Weather news could not offset higher estimated supplies, and prices for all major crops dipped lower in Chicago trading following the Aug. 10 supply and demand reports.
The United States Department of Agriculture’s World Agricultural Supply and Demand Estimates pushed traders to sell positions with reports of a record U.S. corn crop and increased soybean production estimates.
The optimism of tighter wheat, canola and rapeseed supplies was not enough to offset the price-depressing effects from the corn and soybean reports.
World wheat supplies are estimated in the WASDE to drop by 6.6 million tonnes to 729.63 million, and with half the European drought-impaired wheat crops in the bins, the accuracy of that report is likely reasonably good.
Bruce Burnett of Glacier FarmMedia’s MarketsFarm said the drop in wheat prices, which continued through press time on Aug. 13, is likely unjustified when looking at the market’s fundamentals.
“But the market sentiment has definitely turned negative,” he said.
For more detail on wheat supply and demand, see D’Arce McMillan’s Market Watch column on page 8.
U.S. oilseed production is projected to rise by seven million tonnes to 123 million tonnes, with an average yield of 51.6 bushels per acre on 88.9 million acres. That is up 3.1 bu. per acre over last month’s estimates and 2.5 bu. more than last year’s actual average.
This added to the effects on overall supply caused by last season’s lower ending stocks, and puts American soybean supplies at a record level of more than five billion bu.
The markets responded immediately following the report, moving soybeans lower by five percent on Aug. 10 and by another 1.2 percent in overnight trading and into the morning of Aug. 13.
INTL-FCStone chief commodities economist Arlan Suderman said, “if the (WASDE) corn number had come in closer to what the trade was expecting, or the soybean number had been a little lower, the trade wouldn’t have reacted they way it did.
“I think the big, bearish factor was the soybean number. The trade just wasn’t ready for that, especially when we are in the middle of a trade war,” he said.
Oilseed consumption is expected to increase globally, but this won’t offset the larger production of soy, peanuts and cottonseed.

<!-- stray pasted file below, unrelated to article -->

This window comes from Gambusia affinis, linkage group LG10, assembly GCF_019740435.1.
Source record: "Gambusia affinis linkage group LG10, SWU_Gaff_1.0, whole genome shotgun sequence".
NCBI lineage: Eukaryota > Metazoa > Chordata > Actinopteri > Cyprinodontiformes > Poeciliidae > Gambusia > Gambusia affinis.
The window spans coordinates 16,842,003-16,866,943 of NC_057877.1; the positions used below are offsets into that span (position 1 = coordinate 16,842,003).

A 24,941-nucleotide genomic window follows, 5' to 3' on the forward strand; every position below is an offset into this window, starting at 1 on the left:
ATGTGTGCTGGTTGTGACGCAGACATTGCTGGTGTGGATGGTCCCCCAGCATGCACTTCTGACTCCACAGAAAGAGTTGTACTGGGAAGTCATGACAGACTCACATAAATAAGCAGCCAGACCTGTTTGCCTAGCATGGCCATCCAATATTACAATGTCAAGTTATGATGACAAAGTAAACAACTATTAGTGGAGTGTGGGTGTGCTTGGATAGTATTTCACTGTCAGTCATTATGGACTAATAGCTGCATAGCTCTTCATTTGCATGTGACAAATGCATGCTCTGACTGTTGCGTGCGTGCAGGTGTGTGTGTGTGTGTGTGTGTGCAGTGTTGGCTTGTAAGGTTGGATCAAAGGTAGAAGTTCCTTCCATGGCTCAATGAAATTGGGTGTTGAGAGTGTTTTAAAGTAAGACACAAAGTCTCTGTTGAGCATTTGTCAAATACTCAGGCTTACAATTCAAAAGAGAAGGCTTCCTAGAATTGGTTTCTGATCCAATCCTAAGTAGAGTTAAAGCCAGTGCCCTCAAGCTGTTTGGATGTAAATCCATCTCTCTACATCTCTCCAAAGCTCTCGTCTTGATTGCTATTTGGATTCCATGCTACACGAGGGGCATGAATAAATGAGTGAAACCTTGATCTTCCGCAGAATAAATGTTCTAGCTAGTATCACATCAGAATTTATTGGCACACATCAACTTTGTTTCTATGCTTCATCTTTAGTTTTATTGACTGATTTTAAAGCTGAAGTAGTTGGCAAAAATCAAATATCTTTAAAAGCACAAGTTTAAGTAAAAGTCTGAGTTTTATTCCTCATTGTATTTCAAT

Rapeseed and canola production are expected to be lower than last year, but Russia and Ukraine are projected to yield more than previously estimated because of favourable conditions for crop maturity.
Overall, global oilseed stocks should rise by 7.5 million tonnes over previous estimates to 108 million this year.
Canola, like wheat, caught the American big-crop flu and headed lower, back toward the high side of the $500 per tonne mark, despite support on Aug. 13 from a lower Canadian dollar.
Burnett said the crisis in Turkey continues to hurt markets by strengthening of the U.S. dollar.
“The trade weighted dollar index is hitting one-year highs,” he said Aug. 13.
“Pressure on the loonie is coming from the U.S. dollar strength and continued threats from the U.S. president regarding the (North American Free Trade Agreement). Canadian dollar September futures are trading at 76.10 US cents,” said Burnett.
Corn may set an American record for production at an average of 178.4 bu. per acre. The USDA Crop Production report from Aug. 10 increases the yield by 4.4 bu. per acre over last month.
While corn use is growing globally, the supplies are rising faster than the disappearance, pushing ending stocks up to an estimated 1.7 billion bu. in the U.S.
However, that is similar to ending stocks in 2010, 2015 and 2016 and down considerably from 2017-18’s projected 2.3 billion bu.
USDA average, seasonal farm-price estimates for 2018-19 show wheat up 10 US cents per bu. in a range from US$4.60 to $5.60. Corn is down 20 cents in the $3.10 to $4.10 range, while soybeans are now off 35 cents from the last report at $8.90 per bu.